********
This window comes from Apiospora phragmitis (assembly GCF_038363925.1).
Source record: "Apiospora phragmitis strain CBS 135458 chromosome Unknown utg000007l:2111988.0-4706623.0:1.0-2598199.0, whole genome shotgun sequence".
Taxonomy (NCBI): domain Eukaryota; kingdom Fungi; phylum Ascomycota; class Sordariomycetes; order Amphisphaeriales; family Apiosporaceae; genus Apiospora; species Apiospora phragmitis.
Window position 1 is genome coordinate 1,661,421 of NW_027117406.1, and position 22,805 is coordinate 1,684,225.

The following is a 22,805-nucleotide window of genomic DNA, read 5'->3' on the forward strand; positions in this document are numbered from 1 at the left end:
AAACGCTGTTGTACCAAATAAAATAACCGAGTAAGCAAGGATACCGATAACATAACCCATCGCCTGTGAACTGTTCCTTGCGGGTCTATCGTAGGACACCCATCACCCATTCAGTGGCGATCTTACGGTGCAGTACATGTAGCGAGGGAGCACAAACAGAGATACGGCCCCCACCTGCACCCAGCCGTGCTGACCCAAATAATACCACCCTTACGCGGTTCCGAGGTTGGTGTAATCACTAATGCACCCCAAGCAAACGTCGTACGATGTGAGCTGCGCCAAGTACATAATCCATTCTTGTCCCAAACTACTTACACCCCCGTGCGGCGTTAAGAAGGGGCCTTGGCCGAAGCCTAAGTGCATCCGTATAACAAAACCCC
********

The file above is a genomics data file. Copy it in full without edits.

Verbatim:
This window comes from Apiospora phragmitis (assembly GCF_038363925.1).
Source record: "Apiospora phragmitis strain CBS 135458 chromosome Unknown utg000007l:2111988.0-4706623.0:1.0-2598199.0, whole genome shotgun sequence".
Taxonomy (NCBI): domain Eukaryota; kingdom Fungi; phylum Ascomycota; class Sordariomycetes; order Amphisphaeriales; family Apiosporaceae; genus Apiospora; species Apiospora phragmitis.
Window position 1 is genome coordinate 1,661,421 of NW_027117406.1, and position 22,805 is coordinate 1,684,225.

The following is a 22,805-nucleotide window of genomic DNA, read 5'->3' on the forward strand; positions in this document are numbered from 1 at the left end:
AAACGCTGTTGTACCAAATAAAATAACCGAGTAAGCAAGGATACCGATAACATAACCCATCGCCTGTGAACTGTTCCTTGCGGGTCTATCGTAGGACACCCATCACCCATTCAGTGGCGATCTTACGGTGCAGTACATGTAGCGAGGGAGCACAAACAGAGATACGGCCCCCACCTGCACCCAGCCGTGCTGACCCAAATAATACCACCCTTACGCGGTTCCGAGGTTGGTGTAATCACTAATGCACCCCAAGCAAACGTCGTACGATGTGAGCTGCGCCAAGTACATAATCCATTCTTGTCCCAAACTACTTACACCCCCGTGCGGCGTTAAGAAGGGGCCTTGGCCGAAGCCTAAGTGCATCCGTATAACAAAACCCC